It was now that a sensational twist to the tale was revealed, if we believe the reports which surfaced. During a search of the woman, ‘upwards of 1000l. in good Country and Bank of England notes were found in her possession’. To put that into perspective, it’s the equivalent of over £50,000 in today’s money, a small fortune then, as now. Certainly enough for her to have disappeared and set up in a house with her child, rather than abandon the babe at the doorway of a gentleman’s house.
Taken overnight to the workhouse, before she could be hauled before the Hatton Garden magistrates the woman fell into a fever. A reluctant inmate, she slowly recovered but stubbornly refused to answer any questions about her identity.
This snippet of factual evidence sounds like a great start to a work of historical fiction. We already have many different theories buzzing around our heads as to how the young woman had found herself in this position.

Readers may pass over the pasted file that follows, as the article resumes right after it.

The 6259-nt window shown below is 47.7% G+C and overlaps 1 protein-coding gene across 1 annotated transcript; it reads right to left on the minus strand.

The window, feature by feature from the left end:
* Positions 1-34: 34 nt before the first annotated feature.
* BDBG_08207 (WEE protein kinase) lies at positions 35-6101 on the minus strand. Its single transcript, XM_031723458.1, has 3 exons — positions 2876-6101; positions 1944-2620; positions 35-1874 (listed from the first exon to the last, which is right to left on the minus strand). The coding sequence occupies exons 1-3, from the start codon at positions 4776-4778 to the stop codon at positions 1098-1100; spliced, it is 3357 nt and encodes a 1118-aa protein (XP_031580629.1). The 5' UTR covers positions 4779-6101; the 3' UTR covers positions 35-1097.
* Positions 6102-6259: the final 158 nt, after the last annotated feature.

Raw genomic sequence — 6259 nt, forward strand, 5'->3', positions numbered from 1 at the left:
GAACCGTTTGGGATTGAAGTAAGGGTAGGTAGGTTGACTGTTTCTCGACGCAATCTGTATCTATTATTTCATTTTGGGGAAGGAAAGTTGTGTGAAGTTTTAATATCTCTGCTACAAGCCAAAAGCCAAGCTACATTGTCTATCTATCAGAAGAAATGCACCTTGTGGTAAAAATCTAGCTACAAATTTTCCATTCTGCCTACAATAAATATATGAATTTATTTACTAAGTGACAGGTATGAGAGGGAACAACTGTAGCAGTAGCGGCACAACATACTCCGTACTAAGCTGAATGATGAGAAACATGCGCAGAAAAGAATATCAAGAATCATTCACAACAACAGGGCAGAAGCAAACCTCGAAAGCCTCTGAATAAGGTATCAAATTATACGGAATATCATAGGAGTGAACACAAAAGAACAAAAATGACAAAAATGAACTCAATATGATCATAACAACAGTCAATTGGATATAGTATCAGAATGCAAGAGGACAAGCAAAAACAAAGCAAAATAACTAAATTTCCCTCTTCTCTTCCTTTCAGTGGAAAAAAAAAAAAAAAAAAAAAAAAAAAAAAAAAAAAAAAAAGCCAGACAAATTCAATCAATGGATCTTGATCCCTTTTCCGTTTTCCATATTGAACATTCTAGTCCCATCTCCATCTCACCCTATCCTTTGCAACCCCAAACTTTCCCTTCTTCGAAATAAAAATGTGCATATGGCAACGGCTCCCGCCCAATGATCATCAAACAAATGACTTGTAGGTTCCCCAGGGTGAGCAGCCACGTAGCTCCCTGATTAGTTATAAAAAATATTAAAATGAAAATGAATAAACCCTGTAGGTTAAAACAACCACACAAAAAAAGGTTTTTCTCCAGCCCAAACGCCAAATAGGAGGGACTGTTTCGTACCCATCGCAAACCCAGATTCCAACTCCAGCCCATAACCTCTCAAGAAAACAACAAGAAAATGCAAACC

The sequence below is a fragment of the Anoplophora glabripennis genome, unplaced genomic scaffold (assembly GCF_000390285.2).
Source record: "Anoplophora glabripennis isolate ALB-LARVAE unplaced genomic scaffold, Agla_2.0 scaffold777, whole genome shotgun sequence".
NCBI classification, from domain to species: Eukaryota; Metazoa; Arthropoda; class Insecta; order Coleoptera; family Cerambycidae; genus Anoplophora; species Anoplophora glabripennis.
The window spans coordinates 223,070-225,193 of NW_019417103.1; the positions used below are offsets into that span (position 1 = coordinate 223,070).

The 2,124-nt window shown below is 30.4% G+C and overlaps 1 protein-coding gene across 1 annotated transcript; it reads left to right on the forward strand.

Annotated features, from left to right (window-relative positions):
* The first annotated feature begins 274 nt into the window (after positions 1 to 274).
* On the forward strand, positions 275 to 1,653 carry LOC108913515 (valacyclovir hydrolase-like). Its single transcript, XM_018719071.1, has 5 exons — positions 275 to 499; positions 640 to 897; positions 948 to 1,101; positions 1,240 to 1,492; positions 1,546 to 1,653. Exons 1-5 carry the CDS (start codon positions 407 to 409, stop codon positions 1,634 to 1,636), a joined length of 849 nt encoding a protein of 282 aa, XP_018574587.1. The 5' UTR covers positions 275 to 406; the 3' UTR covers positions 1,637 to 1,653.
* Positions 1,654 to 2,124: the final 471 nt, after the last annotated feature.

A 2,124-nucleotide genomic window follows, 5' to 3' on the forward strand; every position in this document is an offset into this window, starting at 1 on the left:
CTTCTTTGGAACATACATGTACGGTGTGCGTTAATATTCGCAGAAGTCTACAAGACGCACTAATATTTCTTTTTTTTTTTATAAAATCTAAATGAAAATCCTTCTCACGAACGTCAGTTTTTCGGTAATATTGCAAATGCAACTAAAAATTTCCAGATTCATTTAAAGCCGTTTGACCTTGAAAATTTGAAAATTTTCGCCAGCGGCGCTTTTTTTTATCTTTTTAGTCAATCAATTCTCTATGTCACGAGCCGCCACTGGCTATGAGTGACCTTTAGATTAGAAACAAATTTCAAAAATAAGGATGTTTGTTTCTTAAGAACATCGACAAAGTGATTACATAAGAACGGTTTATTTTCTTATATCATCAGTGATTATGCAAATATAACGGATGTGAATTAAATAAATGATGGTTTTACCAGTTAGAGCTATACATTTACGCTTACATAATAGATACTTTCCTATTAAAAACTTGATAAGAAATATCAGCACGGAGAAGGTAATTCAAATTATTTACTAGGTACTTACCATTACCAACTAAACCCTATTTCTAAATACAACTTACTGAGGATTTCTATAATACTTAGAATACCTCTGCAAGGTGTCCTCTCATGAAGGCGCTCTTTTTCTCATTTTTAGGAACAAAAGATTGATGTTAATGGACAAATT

We’ve searched for more information on her, hoping to find out her name. That still, unfortunately, eludes us, but we did find one more newspaper report. The lady’s husband turned up to claim her! We’ll relate the report from the newspapers but, attempting to read between the lines, we are still left wondering as to the truth of the matter. Incidentally, no further mention was made of the huge sum of money that she was supposedly carrying: was this myth or just a further strand of the whole mystery? She had, remember, paid for her rent at George Court in advance. Money worries don’t seem to have been an issue for her.